Compared with Mitsubishi, NEC, HP, and others, Sun has relatively few patents, but it also has far fewer employees and is much younger. HP Labs has 1,400 of the company's total 100,000 employees. Apple does not disclose R&D figures, but analysts estimate it spends about six percent of total sales (which were $2.2 billion in the quarter ended in June) on research, according to the Dow Jones News Service. That's approximately three times Sun's R&D budget. Sun's approach is conservative. The company spends less than one percent of revenue on research. The usual R&D budget -- for those companies lucky enough to still have one -- is something like seven to 12 percent of revenue.
Has the investment been worth it? Lab management points to all sorts of accomplishments, but it's difficult to pinpoint exactly what influenced what. "Sun is not one of the more visible research labs," says Richard Doherty, director of the Envisioneering Group of Seaford, NY, a technology assessment and market research group that has close ties to many high-tech labs.
Retroactive credit where credit is due
Java has become something of a political football, with SunLabs taking credit for the project and at least one of its original team members claiming that Java had little to do with SunLabs.
"We were put ostensibly under the SunLabs moniker," says Patrick Naughton, senior vice president and chief technology officer at Starwave Corp. of Seattle. "[But] we never really spent any time in the SunLabs building, nor did we fraternize with the rest of them. So SunLabs really can't take credit for Java at all."
The Green team, as the Java project was originally named, was created in 1990 before SunLabs existed. Eventually the team reported to SunLabs' then -- president Wayne Rosen. In 1992, the team was taken out of the lab and made into a wholly owned subsidiary of Sun called FirstPerson Inc., which was disbanded in the spring of 1994. Finally, Java was handed off to SunSoft and then spun off into JavaSoft.
"It is possible that the initial funding for Green came out of the SunLabs pot, but the group was set up separately in location and spirit from SunLabs up front," says a former Sun employee familiar with the project.
The miracle scheduled for Tuesday
Successful lab projects include Northcutt's 1994 research, which was incorporated into Solaris 2.3 and 2.4 releases to improve processor scheduling and system performance by giving users better control over the system. Dave Unger's work on the Self object-oriented language resulted in just-in-time compilers for Java. Jim Hanko's work on synchronizing disk I/O brought top-speed data transfer rates to Sun's video server. The Chelmsford group's work on distributed computing tools eventually became a shipping JavaSoft Java Workshop using remote method invocation.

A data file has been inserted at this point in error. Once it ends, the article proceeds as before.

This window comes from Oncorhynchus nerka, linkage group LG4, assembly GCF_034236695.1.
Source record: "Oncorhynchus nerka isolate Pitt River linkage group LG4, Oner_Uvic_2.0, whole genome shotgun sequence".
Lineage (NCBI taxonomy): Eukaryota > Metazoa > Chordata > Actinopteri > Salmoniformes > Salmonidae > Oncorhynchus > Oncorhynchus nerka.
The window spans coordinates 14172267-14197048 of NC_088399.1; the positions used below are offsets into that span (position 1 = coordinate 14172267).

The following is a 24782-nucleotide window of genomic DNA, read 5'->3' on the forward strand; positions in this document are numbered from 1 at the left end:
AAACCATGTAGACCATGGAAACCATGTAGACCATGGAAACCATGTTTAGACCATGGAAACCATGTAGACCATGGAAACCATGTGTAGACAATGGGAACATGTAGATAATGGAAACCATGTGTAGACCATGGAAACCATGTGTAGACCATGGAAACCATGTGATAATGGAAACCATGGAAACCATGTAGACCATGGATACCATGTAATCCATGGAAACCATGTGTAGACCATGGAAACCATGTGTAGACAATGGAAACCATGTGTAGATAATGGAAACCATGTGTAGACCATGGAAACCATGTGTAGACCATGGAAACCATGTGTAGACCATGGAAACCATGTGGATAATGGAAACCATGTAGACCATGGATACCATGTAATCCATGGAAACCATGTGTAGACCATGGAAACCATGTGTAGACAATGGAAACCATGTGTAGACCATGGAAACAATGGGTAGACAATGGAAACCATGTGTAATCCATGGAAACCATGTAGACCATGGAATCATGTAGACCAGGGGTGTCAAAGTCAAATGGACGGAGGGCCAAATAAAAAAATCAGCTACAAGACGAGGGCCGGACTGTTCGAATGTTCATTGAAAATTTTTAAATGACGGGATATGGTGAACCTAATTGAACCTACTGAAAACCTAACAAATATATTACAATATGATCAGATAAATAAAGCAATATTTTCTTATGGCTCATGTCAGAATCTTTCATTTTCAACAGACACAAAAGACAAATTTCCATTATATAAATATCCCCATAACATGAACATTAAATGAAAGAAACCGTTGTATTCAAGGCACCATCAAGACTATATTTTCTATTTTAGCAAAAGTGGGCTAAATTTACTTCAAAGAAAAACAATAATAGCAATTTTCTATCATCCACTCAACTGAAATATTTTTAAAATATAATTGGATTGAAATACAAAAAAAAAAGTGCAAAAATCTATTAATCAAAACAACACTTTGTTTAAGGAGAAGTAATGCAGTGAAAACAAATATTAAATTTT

The lab also designed a memory management unit with a flexible software page-table structure that became part of the UltraSPARC chip. Audio and video research (Project DIME) became ShowMe. And Spring became Project DOE, now NEO. The group also turns over its internal processes to the rest of the company. For instance, Sun has adopted the lab's information clearance process to protect its intellectual property.
SunLabs doesn't only develop technology. The group also studies how to use it effectively. The focus of the current project is how to measure the cost of computing; another is how to quickly and cheaply train employees using distributed video. (SunLabs is conducting test classes at Cal. Poly and Chico State.)
Such accomplishments don't sound as sexy as Java or the laser printer, but they're important. And you never know where the next great thing will come from.
"You can't schedule creativity," as Sutherland is fond of saying. While government investments in basic research and private investments in R&D are decreasing, there is also more venture-capital money floating around the Valley than ever before. Innovative products could come out of, say, an Internet start-up. Or from a company like Faroudga Laboratories of Sunnyvale, which licenses its ideas to other companies, which turn them into products. Or SunLabs.
Alternatively, all this attention to the bottom line could backfire. Whenever times are tough, U.S. companies (much more so than their European and Asian counterparts) cut spending on research. But historically, most of the important computer innovations of the last 20 years have come out of labs and most of them haven't made money for their backers because it was too early to produce them at affordable prices.
Ultimately, investing in R&D is a bit like playing the horses. "What I say to management is that it's largely a matter of affordability and confidence," says Sutherland. "It's an investment in the future, a gamble of that money on a set of people in the lab."
About the author
Cate T. Corcoran (firstname.lastname@example.org) is a free-lance writer who grew up in Palo Alto. At the age of 11, she helped test Xerox PARC's mouse. Reach Cate at email@example.com.